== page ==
Grass crops are able to bend the rules of evolution by borrowing genes from their neighbours, giving them a competitive advantage, a new study has revealed.
Research, led by the University of Sheffield, is the first to show that grasses can incorporate DNA from other species into their genomes through a process known as lateral gene transfer.
The stolen genetic secrets give them an evolutionary advantage by allowing them to grow faster, bigger or stronger and adapt to new environments quicker. These findings could inform future work to create crops that are more resistant to the effects of climate change and help to tackle food security problems.
The Sheffield team studied grasses, which include some of the most economically and ecologically important plants, such as the most globally cultivated crops wheat, maize, rice and barley.
Dr Luke Dunning, senior author of the research from the Department of Animal and Plant Sciences at the University of Sheffield, said: "Grasses are taking an evolutionary shortcut by borrowing genes from their neighbours. By using genetic detective work to trace the origin of each gene, we found over 100 examples where the gene had a significantly different history to the species it was found in.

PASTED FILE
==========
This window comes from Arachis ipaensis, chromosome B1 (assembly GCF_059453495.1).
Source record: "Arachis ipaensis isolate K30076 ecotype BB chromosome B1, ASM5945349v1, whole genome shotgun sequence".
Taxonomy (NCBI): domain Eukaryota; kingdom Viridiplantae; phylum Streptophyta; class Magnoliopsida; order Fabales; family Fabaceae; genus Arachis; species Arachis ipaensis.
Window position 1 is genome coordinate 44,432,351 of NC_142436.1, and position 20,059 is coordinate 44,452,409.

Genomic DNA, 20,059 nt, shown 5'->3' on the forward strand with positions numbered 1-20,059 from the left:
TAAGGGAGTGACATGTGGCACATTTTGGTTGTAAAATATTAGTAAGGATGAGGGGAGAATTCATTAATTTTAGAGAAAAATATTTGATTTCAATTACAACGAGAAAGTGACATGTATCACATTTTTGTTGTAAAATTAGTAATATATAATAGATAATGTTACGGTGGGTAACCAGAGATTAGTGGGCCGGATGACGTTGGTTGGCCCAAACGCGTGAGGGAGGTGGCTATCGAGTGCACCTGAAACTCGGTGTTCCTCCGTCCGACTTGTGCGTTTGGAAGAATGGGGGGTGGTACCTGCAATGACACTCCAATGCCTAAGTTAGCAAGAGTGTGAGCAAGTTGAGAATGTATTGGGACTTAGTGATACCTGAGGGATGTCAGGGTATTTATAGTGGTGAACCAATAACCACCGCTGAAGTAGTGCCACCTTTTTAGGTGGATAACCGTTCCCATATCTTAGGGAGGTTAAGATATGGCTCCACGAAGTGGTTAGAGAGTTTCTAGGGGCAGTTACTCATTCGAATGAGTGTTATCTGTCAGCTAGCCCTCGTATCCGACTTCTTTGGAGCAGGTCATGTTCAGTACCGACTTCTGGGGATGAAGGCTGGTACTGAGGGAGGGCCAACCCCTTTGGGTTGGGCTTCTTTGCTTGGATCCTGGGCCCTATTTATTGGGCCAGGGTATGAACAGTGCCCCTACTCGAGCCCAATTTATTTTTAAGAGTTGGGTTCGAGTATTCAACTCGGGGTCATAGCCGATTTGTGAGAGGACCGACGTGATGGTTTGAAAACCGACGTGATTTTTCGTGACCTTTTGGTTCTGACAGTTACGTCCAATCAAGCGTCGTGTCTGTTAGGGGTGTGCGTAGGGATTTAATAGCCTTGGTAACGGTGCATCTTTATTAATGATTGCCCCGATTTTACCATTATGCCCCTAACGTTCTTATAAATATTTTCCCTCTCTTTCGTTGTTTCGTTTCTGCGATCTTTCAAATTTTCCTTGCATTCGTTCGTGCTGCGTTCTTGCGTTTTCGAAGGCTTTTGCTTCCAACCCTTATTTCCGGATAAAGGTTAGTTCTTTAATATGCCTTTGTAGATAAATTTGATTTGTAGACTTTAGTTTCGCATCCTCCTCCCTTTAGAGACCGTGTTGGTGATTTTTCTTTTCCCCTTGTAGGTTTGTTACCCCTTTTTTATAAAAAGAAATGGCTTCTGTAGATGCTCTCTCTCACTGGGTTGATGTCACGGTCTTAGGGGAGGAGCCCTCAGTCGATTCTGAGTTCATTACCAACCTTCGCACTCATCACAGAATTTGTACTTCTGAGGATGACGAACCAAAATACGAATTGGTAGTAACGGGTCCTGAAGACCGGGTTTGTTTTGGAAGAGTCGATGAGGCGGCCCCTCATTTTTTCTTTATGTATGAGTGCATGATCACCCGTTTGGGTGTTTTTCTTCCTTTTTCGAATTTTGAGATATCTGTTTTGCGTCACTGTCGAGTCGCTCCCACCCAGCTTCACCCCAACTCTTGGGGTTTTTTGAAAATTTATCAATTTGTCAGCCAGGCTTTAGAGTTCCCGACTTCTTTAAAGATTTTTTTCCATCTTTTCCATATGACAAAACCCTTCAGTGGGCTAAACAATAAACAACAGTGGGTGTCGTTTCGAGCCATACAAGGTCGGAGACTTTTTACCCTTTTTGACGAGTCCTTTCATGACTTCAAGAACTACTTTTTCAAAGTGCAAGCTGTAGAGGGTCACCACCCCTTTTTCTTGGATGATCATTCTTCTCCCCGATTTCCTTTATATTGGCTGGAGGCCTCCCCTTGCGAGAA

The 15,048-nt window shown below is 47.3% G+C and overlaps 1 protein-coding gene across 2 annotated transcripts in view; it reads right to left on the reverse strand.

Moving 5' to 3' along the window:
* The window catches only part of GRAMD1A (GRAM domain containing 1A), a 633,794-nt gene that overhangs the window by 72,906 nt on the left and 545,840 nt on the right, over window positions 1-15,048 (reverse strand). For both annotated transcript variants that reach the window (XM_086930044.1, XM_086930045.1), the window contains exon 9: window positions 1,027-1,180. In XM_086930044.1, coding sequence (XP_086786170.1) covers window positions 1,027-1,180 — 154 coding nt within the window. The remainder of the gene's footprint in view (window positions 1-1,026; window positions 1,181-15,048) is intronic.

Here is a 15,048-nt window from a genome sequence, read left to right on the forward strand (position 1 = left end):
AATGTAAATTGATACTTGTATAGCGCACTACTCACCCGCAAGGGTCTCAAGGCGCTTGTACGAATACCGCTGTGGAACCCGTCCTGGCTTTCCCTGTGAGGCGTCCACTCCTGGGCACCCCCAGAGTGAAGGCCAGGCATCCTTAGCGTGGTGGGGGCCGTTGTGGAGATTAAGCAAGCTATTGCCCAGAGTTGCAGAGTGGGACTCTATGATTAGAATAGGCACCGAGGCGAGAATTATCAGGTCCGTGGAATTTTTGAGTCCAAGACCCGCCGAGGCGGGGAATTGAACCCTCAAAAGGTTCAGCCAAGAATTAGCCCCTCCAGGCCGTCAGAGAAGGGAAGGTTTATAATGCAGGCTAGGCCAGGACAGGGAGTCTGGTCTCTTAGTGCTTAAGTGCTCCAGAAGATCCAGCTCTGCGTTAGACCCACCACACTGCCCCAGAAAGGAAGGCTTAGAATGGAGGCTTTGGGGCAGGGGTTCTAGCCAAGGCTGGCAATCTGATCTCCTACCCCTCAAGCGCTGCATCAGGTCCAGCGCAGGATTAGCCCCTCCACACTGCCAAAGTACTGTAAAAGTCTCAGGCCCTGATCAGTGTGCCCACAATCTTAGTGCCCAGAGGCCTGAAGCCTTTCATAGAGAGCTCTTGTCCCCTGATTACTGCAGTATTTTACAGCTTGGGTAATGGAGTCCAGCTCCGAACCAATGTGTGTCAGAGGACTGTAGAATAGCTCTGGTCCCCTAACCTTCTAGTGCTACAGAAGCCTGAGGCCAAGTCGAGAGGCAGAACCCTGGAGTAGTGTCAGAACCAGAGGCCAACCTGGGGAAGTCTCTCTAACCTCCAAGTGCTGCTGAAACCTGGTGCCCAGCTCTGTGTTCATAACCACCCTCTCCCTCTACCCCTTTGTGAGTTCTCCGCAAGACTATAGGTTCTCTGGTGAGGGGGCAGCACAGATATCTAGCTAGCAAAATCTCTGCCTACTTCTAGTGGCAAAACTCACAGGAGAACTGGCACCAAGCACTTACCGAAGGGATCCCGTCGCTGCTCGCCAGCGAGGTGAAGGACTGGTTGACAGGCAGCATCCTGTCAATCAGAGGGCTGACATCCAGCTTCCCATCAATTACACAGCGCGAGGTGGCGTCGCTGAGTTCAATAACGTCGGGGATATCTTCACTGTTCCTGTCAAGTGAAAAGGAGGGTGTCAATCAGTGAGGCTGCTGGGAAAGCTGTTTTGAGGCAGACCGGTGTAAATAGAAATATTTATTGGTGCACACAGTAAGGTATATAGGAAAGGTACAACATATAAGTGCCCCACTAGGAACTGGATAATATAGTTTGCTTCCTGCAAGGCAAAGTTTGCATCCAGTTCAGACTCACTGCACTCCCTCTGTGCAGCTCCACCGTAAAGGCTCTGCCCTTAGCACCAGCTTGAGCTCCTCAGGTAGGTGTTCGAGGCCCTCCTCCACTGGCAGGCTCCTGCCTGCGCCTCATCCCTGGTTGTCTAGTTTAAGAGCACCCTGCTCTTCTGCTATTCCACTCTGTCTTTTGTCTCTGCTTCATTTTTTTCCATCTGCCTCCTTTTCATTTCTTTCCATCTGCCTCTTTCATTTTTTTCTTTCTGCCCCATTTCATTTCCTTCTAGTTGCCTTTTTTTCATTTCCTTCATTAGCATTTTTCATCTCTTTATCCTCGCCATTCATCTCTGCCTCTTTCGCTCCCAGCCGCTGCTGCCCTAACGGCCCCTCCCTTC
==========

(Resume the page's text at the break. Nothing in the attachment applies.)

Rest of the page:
"The findings may make us as a society reconsider how we view GM technology, as grasses have naturally exploited a very similar process. If we can determine how this process is happening it may allow us to naturally modify crops and make them more resistant to climate change.
"What we are seeing is not hybridisation, but the consequences are similar. Lateral gene transfer can move genetic information across wider evolutionary distances, which means it can potentially have even bigger impacts.
"Whilst only a relatively small proportion of genes are transferred between species, this process potentially allows grasses to cherry pick information from other species. This likely gives them huge advantages and may allow them to adapt to their surrounding environment quicker.
Samuel Hibdige, first author of the research and PhD Researcher from the University of Sheffield, said: "We still don't know how this is happening or what the full implications are. But, we know it is widespread in grasses, a family of plants that provide a majority of the food we eat.Click here to see more...